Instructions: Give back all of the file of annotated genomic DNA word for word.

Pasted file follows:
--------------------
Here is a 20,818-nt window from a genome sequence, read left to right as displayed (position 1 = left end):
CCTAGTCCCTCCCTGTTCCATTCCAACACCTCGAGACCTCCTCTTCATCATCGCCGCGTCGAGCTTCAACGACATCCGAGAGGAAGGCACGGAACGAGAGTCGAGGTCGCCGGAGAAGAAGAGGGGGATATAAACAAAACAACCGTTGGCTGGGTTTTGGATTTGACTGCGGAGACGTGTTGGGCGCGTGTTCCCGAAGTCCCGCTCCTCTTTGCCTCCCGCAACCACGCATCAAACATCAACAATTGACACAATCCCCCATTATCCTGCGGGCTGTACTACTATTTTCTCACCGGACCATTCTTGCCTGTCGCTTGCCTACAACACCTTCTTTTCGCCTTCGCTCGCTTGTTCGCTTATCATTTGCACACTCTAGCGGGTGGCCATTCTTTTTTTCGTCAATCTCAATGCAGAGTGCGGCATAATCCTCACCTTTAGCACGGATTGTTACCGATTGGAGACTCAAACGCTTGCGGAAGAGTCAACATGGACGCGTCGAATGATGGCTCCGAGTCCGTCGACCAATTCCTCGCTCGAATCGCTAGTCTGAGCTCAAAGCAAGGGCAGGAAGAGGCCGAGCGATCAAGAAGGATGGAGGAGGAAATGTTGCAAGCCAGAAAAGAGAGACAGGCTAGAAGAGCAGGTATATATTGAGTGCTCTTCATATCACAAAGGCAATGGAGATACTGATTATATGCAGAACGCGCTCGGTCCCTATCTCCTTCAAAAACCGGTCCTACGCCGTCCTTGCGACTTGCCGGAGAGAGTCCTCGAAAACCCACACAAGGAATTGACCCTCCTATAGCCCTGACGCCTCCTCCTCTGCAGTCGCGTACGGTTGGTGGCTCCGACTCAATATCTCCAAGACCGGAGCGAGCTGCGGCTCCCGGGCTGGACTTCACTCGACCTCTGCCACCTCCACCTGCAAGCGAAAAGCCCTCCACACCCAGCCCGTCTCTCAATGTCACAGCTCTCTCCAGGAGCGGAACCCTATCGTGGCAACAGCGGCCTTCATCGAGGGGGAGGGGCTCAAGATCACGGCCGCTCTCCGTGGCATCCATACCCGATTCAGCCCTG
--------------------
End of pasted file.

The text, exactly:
Here is a 20,818-nt window from a genome sequence, read left to right as displayed (position 1 = left end):
CCTAGTCCCTCCCTGTTCCATTCCAACACCTCGAGACCTCCTCTTCATCATCGCCGCGTCGAGCTTCAACGACATCCGAGAGGAAGGCACGGAACGAGAGTCGAGGTCGCCGGAGAAGAAGAGGGGGATATAAACAAAACAACCGTTGGCTGGGTTTTGGATTTGACTGCGGAGACGTGTTGGGCGCGTGTTCCCGAAGTCCCGCTCCTCTTTGCCTCCCGCAACCACGCATCAAACATCAACAATTGACACAATCCCCCATTATCCTGCGGGCTGTACTACTATTTTCTCACCGGACCATTCTTGCCTGTCGCTTGCCTACAACACCTTCTTTTCGCCTTCGCTCGCTTGTTCGCTTATCATTTGCACACTCTAGCGGGTGGCCATTCTTTTTTTCGTCAATCTCAATGCAGAGTGCGGCATAATCCTCACCTTTAGCACGGATTGTTACCGATTGGAGACTCAAACGCTTGCGGAAGAGTCAACATGGACGCGTCGAATGATGGCTCCGAGTCCGTCGACCAATTCCTCGCTCGAATCGCTAGTCTGAGCTCAAAGCAAGGGCAGGAAGAGGCCGAGCGATCAAGAAGGATGGAGGAGGAAATGTTGCAAGCCAGAAAAGAGAGACAGGCTAGAAGAGCAGGTATATATTGAGTGCTCTTCATATCACAAAGGCAATGGAGATACTGATTATATGCAGAACGCGCTCGGTCCCTATCTCCTTCAAAAACCGGTCCTACGCCGTCCTTGCGACTTGCCGGAGAGAGTCCTCGAAAACCCACACAAGGAATTGACCCTCCTATAGCCCTGACGCCTCCTCCTCTGCAGTCGCGTACGGTTGGTGGCTCCGACTCAATATCTCCAAGACCGGAGCGAGCTGCGGCTCCCGGGCTGGACTTCACTCGACCTCTGCCACCTCCACCTGCAAGCGAAAAGCCCTCCACACCCAGCCCGTCTCTCAATGTCACAGCTCTCTCCAGGAGCGGAACCCTATCGTGGCAACAGCGGCCTTCATCGAGGGGGAGGGGCTCAAGATCACGGCCGCTCTCCGTGGCATCCATACCCGATTCAGCCCTG